is-food-industry-selling-us200I read an interesting article the other day that contrasted the record food production in 2012 with the record starvation and malnutrition worldwide in that same year. How could we be producing more food than ever, yet more people are going hungry?

The author attributed the seemingly contradicting information to what he called the “commoditization” of food. In other words, food is more and more being treated as a “commodity” that can be bought and sold for a profit, like any other commodity. Because of the focus on profit, food tends to be moved to areas where it can be sold at the highest prices and not the areas that have the most need (often poorer areas of the world). It also tends to be stockpiled by some while others go hungry.

I think this same thinking has a lot to do with the poor eating habits we see today. As a commodity, the focus is more on increasing buyer interest. In other word, it stops being about the nutritional value and which foods are good for you, and becomes more about which foods will make you “feel better” or which ones you will ”crave.” We see ads for comfort foods, fast foods, candy, and soda all the time. These are all focused on the happiness you’ll feel when you eat them, not about the “real” happiness you’ll feel when you eat healthy foods.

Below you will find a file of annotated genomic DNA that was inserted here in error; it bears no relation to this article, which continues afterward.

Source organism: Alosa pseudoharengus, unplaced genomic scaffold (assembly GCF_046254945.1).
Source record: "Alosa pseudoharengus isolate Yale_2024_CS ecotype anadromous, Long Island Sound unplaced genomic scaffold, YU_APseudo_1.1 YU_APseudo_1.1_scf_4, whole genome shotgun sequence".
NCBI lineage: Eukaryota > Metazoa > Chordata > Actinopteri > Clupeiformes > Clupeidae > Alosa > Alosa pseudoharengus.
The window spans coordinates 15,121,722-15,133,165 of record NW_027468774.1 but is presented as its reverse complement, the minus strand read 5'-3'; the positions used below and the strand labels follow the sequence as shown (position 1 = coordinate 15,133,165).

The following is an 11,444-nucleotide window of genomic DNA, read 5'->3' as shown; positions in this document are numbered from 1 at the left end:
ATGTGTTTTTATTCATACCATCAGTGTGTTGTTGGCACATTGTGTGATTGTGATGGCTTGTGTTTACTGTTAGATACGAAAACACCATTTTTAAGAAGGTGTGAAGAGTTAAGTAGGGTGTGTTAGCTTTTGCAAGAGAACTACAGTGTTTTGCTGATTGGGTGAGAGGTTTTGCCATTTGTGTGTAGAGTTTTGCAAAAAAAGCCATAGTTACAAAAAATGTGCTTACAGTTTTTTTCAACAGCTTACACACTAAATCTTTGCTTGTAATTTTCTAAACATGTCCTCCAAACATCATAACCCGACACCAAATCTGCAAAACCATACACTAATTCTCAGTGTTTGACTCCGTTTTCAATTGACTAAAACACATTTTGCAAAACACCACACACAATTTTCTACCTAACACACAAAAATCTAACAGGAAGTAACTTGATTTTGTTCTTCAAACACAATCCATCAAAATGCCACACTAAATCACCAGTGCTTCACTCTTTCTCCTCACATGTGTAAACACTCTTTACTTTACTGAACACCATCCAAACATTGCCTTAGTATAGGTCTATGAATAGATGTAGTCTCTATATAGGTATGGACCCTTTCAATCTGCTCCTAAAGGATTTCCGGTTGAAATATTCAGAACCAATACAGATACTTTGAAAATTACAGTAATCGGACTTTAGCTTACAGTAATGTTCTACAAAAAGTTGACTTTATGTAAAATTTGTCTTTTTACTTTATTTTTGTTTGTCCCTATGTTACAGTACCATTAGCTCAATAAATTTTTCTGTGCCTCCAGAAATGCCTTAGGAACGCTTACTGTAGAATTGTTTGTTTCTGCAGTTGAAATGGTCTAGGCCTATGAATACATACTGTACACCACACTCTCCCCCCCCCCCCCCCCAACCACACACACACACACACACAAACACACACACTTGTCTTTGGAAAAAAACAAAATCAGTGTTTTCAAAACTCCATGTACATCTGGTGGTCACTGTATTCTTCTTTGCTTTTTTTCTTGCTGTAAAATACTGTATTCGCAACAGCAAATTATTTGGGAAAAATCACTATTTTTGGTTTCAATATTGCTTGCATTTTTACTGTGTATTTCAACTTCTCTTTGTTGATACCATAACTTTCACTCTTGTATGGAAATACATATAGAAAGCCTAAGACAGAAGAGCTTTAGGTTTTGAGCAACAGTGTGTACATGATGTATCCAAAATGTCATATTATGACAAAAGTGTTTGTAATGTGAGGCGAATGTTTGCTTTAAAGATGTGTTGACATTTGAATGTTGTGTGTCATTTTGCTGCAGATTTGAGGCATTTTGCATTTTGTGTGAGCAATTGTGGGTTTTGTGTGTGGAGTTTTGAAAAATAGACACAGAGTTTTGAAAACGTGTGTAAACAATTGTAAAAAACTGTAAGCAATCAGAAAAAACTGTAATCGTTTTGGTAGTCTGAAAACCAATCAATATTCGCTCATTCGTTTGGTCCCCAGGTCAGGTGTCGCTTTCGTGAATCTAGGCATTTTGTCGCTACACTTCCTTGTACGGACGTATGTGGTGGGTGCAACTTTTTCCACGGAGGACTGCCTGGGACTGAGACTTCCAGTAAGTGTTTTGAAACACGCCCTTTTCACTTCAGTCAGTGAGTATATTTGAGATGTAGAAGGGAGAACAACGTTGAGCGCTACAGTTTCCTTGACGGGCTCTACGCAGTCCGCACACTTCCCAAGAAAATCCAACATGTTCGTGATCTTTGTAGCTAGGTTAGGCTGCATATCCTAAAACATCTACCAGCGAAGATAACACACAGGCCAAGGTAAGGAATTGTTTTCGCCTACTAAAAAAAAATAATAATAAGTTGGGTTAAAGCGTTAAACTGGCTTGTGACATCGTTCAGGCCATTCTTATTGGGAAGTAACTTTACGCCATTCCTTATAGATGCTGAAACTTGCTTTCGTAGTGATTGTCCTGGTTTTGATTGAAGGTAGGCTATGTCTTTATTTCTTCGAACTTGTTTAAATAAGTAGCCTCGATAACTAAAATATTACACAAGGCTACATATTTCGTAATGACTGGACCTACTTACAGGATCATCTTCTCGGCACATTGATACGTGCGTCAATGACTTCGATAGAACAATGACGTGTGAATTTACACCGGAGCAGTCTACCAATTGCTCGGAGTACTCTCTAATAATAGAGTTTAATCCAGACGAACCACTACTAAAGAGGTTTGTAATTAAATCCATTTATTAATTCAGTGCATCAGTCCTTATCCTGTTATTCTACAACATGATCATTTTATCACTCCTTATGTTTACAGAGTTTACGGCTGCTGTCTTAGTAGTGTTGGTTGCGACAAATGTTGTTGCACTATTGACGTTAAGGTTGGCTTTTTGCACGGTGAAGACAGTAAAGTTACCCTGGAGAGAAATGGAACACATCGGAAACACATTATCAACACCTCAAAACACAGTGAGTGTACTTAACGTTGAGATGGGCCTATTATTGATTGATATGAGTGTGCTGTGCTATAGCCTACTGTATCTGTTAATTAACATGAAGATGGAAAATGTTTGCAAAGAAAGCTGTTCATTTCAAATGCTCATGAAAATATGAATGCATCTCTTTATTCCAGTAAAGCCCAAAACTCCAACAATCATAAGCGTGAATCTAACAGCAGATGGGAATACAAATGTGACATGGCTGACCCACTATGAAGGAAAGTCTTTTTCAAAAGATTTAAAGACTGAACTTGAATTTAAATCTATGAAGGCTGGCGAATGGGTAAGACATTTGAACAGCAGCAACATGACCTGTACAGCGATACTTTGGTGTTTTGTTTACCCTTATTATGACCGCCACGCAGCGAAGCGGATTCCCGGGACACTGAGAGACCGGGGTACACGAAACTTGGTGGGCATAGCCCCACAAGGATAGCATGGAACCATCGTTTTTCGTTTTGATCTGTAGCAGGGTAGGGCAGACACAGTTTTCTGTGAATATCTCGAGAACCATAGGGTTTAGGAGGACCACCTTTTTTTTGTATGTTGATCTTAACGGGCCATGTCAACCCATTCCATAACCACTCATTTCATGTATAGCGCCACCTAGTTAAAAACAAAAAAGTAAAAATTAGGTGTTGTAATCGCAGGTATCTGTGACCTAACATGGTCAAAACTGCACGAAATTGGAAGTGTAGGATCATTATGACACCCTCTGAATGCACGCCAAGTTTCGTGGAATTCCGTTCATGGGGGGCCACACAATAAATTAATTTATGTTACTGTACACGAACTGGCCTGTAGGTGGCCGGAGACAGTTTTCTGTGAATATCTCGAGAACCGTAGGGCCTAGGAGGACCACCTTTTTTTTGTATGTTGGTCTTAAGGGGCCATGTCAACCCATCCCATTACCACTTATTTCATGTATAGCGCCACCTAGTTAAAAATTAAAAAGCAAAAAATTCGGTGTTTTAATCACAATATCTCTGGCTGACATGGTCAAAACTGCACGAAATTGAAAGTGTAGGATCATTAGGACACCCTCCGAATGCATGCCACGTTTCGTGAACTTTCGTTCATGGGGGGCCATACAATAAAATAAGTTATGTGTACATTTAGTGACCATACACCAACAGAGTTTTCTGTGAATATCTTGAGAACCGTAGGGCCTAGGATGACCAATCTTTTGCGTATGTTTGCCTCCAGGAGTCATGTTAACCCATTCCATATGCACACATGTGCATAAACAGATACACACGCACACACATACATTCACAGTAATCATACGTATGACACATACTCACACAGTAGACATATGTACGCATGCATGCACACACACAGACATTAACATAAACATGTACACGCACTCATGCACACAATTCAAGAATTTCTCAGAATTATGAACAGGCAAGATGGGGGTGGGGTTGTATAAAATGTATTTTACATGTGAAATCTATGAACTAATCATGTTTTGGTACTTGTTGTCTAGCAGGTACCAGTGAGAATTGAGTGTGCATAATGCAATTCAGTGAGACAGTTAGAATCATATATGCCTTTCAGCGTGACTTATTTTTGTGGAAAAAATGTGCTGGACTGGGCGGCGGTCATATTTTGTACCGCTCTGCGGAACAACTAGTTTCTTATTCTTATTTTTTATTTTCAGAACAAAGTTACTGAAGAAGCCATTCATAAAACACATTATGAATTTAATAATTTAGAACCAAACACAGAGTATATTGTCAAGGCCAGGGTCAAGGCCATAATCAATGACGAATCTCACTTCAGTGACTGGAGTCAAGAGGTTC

As a Food Psychology Coach, my wife works with clients to help them develop a healthy relationship with food. Part of that is helping people realign their thinking, focusing more on the nutritional value of foods and less on the marketing messages we all see and hear. This realignment of thinking is the first step in creating a healthy future that’s free of dieting. You can still enjoy what you eat, and in fact, that’s important. But, it’s also important to select foods that improve your health at the same time.

Remember, healthy choices each day can transform your family for generations! What choices will you make today?

Do You Wish Your Kid’s Ate Better? Check out our FREE eBook at www.HealthyFamilyFuture.com. Many of the strategies in this book can be used by both children and adults.
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You may also want to read: Small Changes, Big ResultsBalance is the Key to Healthy EatingNo Time to Cook? Make a Salad for Dinner

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